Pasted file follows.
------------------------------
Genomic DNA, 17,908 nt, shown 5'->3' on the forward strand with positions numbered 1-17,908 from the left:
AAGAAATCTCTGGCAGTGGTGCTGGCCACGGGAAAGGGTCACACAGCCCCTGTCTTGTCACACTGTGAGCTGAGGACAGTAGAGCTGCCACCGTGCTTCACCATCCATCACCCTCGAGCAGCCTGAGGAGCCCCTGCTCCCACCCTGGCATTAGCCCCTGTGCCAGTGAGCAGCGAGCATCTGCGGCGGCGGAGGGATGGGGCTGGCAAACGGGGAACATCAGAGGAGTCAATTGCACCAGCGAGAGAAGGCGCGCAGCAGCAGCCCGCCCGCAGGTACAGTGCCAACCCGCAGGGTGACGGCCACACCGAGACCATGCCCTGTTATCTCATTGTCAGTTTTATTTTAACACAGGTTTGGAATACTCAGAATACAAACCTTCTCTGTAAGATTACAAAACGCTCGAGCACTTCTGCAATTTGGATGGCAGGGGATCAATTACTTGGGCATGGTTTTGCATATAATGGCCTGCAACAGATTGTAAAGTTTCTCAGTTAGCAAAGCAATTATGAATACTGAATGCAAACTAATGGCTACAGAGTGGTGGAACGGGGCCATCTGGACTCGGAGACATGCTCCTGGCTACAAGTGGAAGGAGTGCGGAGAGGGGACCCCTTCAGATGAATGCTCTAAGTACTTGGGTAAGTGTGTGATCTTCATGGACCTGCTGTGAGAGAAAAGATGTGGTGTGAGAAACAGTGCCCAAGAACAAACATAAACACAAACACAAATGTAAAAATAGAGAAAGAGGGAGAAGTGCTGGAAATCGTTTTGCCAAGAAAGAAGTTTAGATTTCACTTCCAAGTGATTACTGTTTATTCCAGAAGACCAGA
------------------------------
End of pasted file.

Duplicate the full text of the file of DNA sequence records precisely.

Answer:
Genomic DNA, 17,908 nt, shown 5'->3' on the forward strand with positions numbered 1-17,908 from the left:
AAGAAATCTCTGGCAGTGGTGCTGGCCACGGGAAAGGGTCACACAGCCCCTGTCTTGTCACACTGTGAGCTGAGGACAGTAGAGCTGCCACCGTGCTTCACCATCCATCACCCTCGAGCAGCCTGAGGAGCCCCTGCTCCCACCCTGGCATTAGCCCCTGTGCCAGTGAGCAGCGAGCATCTGCGGCGGCGGAGGGATGGGGCTGGCAAACGGGGAACATCAGAGGAGTCAATTGCACCAGCGAGAGAAGGCGCGCAGCAGCAGCCCGCCCGCAGGTACAGTGCCAACCCGCAGGGTGACGGCCACACCGAGACCATGCCCTGTTATCTCATTGTCAGTTTTATTTTAACACAGGTTTGGAATACTCAGAATACAAACCTTCTCTGTAAGATTACAAAACGCTCGAGCACTTCTGCAATTTGGATGGCAGGGGATCAATTACTTGGGCATGGTTTTGCATATAATGGCCTGCAACAGATTGTAAAGTTTCTCAGTTAGCAAAGCAATTATGAATACTGAATGCAAACTAATGGCTACAGAGTGGTGGAACGGGGCCATCTGGACTCGGAGACATGCTCCTGGCTACAAGTGGAAGGAGTGCGGAGAGGGGACCCCTTCAGATGAATGCTCTAAGTACTTGGGTAAGTGTGTGATCTTCATGGACCTGCTGTGAGAGAAAAGATGTGGTGTGAGAAACAGTGCCCAAGAACAAACATAAACACAAACACAAATGTAAAAATAGAGAAAGAGGGAGAAGTGCTGGAAATCGTTTTGCCAAGAAAGAAGTTTAGATTTCACTTCCAAGTGATTACTGTTTATTCCAGAAGACCAGA